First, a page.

Celebrating elephant births in Kenya

Elephants really are some of the most interesting and unique mammals on our planet, in my opinion. Between their vast size and their gentle, almost timid nature (depending on the situation), it isn’t difficult to determine why so many of us are fond of these lovely creatures.

On the topic of having an appreciation for elephants, there is good news regarding their global presence; “The combination of interruptions in international travel and periods of heavy rainfall has led to Kenyan wildlife officials reporting a recent elephant baby boom,” says an article from The Good News Network.

As for just how many new elephants have made their way into the world?

“In Kenya’s Amboseli National Park, 140 elephants were born in a single calving season–a record in this park known for its breathtaking views of Kilimanjaro and the savanna,” the article explains.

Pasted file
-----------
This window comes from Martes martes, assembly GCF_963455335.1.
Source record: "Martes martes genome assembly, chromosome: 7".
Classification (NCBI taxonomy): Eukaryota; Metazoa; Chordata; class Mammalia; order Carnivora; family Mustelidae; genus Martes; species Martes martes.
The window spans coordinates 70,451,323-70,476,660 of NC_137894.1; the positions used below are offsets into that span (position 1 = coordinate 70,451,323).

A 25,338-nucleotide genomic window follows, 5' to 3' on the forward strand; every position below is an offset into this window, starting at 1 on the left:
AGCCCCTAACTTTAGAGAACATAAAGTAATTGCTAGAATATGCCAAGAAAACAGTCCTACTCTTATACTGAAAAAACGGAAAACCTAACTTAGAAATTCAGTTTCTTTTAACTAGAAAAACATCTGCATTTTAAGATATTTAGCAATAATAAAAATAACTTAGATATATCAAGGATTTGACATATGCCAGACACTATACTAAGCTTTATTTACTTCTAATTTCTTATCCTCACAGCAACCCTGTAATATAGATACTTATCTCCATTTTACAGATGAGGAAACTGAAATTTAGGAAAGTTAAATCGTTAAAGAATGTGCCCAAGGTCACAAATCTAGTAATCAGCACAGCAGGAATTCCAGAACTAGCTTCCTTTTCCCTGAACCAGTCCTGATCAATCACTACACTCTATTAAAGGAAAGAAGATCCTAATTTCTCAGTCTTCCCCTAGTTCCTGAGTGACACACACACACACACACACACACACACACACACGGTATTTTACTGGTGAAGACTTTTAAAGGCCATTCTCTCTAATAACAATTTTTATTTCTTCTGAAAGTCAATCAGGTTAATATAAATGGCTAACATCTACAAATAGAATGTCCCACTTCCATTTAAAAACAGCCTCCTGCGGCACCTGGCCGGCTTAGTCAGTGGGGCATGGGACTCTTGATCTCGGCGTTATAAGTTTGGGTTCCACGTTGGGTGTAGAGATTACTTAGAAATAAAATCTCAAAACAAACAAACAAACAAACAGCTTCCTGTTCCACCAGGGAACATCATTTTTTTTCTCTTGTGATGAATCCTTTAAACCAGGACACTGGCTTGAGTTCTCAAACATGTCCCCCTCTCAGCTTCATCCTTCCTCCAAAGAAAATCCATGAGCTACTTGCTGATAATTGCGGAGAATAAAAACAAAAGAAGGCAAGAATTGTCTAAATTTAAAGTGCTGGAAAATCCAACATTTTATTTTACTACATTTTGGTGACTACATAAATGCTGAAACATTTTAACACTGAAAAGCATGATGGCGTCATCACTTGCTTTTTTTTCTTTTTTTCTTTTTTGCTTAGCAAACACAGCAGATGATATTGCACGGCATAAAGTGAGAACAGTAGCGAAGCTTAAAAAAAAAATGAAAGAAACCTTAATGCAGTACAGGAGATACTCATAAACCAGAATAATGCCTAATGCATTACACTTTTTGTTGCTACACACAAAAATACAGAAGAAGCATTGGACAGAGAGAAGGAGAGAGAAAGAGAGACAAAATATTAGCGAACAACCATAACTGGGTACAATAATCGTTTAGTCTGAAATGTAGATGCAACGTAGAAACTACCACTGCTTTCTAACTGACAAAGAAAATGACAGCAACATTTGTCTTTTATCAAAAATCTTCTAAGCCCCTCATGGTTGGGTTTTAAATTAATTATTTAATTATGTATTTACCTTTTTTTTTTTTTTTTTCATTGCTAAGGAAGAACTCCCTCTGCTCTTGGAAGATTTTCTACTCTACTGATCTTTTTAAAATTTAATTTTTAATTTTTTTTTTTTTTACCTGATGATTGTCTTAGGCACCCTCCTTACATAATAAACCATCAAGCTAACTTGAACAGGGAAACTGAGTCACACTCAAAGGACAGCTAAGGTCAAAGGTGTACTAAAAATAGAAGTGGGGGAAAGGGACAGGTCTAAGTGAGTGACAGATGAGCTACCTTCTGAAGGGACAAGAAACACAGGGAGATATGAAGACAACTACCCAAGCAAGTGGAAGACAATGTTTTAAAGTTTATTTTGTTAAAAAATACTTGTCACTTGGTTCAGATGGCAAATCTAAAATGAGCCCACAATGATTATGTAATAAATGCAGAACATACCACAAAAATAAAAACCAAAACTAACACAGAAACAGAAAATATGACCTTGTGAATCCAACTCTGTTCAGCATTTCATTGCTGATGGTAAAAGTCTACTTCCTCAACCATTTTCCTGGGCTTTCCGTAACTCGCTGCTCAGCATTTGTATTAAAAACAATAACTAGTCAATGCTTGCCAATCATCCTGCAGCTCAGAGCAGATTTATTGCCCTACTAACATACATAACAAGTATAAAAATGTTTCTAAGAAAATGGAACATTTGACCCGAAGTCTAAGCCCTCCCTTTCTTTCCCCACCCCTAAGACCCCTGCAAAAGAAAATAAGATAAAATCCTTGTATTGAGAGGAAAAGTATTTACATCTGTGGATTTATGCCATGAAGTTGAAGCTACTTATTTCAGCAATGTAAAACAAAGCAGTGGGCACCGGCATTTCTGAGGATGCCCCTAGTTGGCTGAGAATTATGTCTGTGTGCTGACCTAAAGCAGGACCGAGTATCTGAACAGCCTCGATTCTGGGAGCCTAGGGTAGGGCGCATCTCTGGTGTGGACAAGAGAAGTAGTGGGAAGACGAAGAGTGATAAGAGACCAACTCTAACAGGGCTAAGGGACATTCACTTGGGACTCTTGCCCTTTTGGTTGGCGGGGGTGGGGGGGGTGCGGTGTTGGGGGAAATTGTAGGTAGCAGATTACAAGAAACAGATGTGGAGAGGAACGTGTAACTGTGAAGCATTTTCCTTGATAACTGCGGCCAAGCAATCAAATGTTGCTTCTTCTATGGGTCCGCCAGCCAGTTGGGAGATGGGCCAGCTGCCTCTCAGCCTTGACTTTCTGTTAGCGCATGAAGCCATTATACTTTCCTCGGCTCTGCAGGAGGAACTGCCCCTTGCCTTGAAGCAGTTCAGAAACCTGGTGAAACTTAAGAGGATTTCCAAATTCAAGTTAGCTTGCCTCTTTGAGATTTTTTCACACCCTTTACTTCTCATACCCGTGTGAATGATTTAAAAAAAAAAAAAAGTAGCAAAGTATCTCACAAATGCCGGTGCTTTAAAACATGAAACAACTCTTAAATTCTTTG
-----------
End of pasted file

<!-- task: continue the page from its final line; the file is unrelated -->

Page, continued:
“In drought years, female elephants often can’t find enough food to supply their calves with milk—even in a park that is the size of Yellowstone (3,100 square miles / 8,000 sq. km)—but the rains this year have brought so much vegetation there’s been no problem supporting the newborns—even twins—as they begin their journey through life,” the article mentions. However, the “Kenya Wildlife Service reported on Wednesday that, from 1989 to today, the nation’s elephant population has more than doubled.”

I think it would be difficult to argue that this is a fine example of some positive news, and this recent report of an increase in the elephant population in Kenya coincides perfectly with World Elephant Day which took place on August 12.

Preserving our worlds animals, specifically those of which are endangered, is of utmost importance, and as an animal lover, I hope to hear of more reports of population increases among different animal groups and populations.

Here’s to elephants.

Image from https://unsplash.com/photos/bX8Tx1EO0OI

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